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Nope, you have to split the motor to do the rings, which means pulling the motor, and they are still available from Honda, but they are not cheap. I have heard from guys who have low mileage and guys who have high mileage and everyone tells me the same, that they sometimes smoke on start up for a few minutes. It can be embarrassing sometimes.:blushing:
 

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Try replacing the valve guides along with the seals and I think you will find your problem solved. Wings did not do this to any noticeable extent when new, and then only when parked on the side stand, as some have mentioned.
 

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A compression test will tell you what your rings are like. All plugs out and throttle wide open for max air durring test. If you see numbers from 150 to 170 you have a very good engine. Compression can also fail due to poor valce seating as well.

what brand of oil are you useing & how old is it? Before you change your oil, put around 6 oz of sea foam in your oil & run it for 100 miles. this will help clean out the inside of your engine. than change your oil & try a good 10 or 15 W 40 diesel oil. The diesel oil is high in detergents & will also scrub your engine.
 

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I am using Valvoline 10W-40 Motorcycle Oil. Just changed it lastnight.

I bought the bike and rode around for 500 miles before doing anything to it. I was told that all the fluids were changed right before I bought it. However, I just changed the oil lastnight and was shocked how black it was and how thin it was also. I think someone put thin oil in there because it was turning over so slow. I fixed the starter and that problem is gone. I put 4.5 oz of sea foam in it last night when I put the fresh oil in it. I am going to run it for 100 miles and change it again. A small bit of a surprise and emberisment at the same time, It smokes a lot less on start up and it shifts so much smoother with the new oil in it.Emberisment because I should have changed the oil before comming here asking questions, I trusted the oil was new. I guess I am going through and changing all the fluids now. Someone mentioned a particular type of oil here, I am going to go see if I can find it, I think it was chevron. I would like to go with 15w-40 to try it out, just have togo hunt for it and see if it is availiblethe motorcycle mix.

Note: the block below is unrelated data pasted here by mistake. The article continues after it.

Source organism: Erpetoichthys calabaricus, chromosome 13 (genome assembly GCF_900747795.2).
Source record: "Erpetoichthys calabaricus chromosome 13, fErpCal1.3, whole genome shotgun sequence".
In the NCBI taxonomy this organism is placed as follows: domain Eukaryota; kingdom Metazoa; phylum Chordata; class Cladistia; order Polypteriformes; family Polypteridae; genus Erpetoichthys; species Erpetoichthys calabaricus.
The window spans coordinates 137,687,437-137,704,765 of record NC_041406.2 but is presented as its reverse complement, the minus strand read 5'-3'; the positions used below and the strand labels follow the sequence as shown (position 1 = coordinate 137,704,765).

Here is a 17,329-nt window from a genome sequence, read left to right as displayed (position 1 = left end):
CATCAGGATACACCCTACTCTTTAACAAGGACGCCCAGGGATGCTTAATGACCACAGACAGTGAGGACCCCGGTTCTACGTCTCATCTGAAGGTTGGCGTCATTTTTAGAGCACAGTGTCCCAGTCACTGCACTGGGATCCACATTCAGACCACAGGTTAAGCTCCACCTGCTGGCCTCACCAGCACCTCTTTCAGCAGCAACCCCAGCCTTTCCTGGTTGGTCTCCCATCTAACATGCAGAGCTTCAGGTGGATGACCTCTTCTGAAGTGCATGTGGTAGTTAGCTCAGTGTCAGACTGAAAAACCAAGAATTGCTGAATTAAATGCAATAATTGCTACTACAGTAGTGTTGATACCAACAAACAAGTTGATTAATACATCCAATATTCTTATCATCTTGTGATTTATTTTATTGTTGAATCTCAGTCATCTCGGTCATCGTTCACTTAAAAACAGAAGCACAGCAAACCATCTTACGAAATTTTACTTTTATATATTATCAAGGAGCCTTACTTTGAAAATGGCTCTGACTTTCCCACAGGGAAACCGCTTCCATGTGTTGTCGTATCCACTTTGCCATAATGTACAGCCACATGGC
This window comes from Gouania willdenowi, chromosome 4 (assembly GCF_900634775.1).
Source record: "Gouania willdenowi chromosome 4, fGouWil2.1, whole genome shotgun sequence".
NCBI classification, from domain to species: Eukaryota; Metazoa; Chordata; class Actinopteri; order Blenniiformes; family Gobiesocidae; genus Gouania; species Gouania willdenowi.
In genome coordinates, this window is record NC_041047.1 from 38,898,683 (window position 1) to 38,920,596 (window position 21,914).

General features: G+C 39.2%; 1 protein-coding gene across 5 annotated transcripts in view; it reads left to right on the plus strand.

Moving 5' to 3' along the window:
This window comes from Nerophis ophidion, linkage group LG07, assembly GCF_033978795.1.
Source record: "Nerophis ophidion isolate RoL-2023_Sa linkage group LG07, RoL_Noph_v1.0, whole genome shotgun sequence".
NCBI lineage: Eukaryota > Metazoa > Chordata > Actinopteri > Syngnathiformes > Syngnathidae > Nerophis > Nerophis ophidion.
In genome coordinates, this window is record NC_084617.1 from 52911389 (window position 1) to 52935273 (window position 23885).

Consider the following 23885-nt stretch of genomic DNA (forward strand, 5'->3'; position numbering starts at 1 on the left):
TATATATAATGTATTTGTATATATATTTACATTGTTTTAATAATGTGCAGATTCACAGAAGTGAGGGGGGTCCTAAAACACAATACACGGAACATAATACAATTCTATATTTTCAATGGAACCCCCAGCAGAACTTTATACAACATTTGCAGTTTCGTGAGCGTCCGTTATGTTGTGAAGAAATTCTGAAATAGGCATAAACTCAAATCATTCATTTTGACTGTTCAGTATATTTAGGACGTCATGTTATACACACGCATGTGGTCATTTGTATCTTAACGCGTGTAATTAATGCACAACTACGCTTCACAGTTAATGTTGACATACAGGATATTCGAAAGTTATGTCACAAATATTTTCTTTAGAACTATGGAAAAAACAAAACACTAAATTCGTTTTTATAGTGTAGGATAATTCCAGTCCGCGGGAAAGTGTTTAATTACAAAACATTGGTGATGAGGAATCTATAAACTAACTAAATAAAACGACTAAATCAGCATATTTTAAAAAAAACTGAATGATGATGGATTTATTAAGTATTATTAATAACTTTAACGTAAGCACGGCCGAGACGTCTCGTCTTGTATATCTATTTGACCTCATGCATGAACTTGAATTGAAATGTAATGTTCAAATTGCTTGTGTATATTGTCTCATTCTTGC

Diesel Oil, I can use that in my bike? I thought we had to stick with motorcycle oils because of the clutch issue.

When I pulled the valve covers off, the engine parts looked real clean so I don't think she is gunked up. But I am seafoaming because of the raves on here about it. Right now I got Lucus oil in my fuel, when I burn that off, I will put seafoam in the fuel.
 

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Wall-mart sells rotella in the blue jug. It's good oil! Oil you must avoid have a round symbol on the container, White in color that sais "Energy conserving" or "Friction modifiers" Those additives might cause clutch discs to slip. I think the oil you were trying to think of is "Delo 400???" it is good oil!

Diesel engine oil is what I used due to its high detergent level as well as the improved viscosity properties it has. A goldwing is built with very tight tollerances & the gears that mesh together actually tear the oil apart! when your rollin' down the highway in 5th gear, you can hear your tranny howling from this. It is a sign of high quality workmanship in my opinion.